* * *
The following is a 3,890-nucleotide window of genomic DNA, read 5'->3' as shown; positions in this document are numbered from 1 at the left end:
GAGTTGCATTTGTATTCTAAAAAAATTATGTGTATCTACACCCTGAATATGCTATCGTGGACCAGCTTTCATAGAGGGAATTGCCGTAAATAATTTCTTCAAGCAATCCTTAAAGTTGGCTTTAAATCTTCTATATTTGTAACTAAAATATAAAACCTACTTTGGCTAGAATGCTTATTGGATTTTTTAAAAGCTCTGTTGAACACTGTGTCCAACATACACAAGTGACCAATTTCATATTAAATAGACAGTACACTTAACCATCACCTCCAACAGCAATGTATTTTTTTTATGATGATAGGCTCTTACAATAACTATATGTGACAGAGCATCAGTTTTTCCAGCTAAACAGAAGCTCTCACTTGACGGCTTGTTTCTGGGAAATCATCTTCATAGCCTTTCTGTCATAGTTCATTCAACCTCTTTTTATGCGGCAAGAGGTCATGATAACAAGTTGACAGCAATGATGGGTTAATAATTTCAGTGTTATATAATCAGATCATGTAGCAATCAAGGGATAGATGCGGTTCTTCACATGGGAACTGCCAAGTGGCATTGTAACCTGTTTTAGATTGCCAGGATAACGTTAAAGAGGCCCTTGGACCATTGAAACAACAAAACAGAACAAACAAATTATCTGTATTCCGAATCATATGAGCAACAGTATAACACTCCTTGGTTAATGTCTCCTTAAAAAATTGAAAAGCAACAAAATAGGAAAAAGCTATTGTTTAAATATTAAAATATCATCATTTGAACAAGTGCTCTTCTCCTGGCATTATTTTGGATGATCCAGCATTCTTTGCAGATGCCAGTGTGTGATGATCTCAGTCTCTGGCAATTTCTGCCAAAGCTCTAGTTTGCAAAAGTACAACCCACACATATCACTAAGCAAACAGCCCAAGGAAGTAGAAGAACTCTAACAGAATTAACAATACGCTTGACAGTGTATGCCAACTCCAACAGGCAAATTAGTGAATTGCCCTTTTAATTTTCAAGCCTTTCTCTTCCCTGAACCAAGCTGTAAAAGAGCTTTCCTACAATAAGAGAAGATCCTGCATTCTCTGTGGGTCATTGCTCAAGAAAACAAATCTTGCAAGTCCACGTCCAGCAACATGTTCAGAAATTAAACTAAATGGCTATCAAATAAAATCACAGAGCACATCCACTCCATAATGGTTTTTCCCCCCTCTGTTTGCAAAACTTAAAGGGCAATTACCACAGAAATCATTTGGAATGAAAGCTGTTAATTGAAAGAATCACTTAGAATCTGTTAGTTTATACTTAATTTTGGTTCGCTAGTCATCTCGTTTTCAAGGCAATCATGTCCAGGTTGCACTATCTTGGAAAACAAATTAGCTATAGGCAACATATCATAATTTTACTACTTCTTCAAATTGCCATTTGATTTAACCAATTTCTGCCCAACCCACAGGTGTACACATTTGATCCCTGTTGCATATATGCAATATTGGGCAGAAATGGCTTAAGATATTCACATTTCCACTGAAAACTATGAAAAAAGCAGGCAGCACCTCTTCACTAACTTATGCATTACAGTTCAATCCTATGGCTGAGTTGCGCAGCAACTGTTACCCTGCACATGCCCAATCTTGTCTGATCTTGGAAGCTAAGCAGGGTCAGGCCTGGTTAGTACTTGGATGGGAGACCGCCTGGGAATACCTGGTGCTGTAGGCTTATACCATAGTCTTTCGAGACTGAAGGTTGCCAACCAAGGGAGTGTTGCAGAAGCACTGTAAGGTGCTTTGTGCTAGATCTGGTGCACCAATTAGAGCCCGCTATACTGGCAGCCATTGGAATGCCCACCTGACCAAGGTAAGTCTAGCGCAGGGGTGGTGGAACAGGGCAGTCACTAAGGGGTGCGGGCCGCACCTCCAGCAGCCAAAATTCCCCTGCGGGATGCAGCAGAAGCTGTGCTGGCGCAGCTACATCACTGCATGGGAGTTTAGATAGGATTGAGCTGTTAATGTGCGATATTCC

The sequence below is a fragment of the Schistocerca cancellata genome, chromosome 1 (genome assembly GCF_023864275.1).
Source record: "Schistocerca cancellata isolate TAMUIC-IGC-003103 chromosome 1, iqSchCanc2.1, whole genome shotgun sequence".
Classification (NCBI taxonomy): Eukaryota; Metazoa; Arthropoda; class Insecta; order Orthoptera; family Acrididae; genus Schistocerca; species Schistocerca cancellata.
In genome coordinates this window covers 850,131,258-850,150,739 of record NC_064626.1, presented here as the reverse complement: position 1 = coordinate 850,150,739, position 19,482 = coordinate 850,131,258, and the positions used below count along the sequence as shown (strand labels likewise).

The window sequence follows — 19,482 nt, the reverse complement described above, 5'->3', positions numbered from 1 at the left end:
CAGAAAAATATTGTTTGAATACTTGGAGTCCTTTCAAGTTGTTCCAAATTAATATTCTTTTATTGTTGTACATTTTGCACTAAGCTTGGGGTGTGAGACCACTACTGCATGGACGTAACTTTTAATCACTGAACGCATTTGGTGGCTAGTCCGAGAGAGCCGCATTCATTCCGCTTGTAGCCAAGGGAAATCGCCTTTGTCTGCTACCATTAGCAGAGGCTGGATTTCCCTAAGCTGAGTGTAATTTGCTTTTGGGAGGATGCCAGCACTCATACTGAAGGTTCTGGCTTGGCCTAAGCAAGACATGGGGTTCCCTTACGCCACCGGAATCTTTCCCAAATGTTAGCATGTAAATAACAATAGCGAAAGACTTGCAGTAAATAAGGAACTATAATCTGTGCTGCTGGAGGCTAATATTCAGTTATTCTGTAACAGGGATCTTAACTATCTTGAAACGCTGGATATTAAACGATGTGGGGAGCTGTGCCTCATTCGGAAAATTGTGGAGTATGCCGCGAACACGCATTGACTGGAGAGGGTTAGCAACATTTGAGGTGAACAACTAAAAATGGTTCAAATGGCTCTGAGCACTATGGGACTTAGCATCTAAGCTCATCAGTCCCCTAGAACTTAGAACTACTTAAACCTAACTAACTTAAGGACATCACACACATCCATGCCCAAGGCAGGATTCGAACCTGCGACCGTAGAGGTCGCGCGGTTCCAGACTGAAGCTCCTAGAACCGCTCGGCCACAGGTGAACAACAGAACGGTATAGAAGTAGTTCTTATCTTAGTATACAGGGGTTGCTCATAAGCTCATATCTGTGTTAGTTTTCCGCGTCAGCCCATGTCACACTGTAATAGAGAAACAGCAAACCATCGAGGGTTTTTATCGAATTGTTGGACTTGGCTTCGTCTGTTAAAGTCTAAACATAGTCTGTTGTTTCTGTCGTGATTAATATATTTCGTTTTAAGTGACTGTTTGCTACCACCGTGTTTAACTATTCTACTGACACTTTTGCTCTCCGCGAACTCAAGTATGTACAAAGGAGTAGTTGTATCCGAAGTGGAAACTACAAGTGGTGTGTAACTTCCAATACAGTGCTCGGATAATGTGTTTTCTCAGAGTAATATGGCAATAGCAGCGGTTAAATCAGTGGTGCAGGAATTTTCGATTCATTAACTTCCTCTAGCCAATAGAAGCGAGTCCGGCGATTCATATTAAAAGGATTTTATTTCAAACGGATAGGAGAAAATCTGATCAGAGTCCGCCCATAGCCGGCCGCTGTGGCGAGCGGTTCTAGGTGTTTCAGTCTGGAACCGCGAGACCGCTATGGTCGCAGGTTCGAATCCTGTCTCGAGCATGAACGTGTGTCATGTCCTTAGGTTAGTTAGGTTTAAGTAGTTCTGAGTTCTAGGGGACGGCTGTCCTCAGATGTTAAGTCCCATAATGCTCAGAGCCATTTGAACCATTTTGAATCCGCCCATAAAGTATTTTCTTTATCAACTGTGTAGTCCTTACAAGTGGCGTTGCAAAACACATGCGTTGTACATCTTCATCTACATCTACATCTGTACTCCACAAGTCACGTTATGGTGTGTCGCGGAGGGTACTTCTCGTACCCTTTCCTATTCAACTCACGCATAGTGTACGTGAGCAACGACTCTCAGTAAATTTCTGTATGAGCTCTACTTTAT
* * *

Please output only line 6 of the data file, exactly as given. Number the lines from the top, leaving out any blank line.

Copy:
In genome coordinates this window covers 850,131,258-850,150,739 of record NC_064626.1, presented here as the reverse complement: position 1 = coordinate 850,150,739, position 19,482 = coordinate 850,131,258, and the positions used below count along the sequence as shown (strand labels likewise).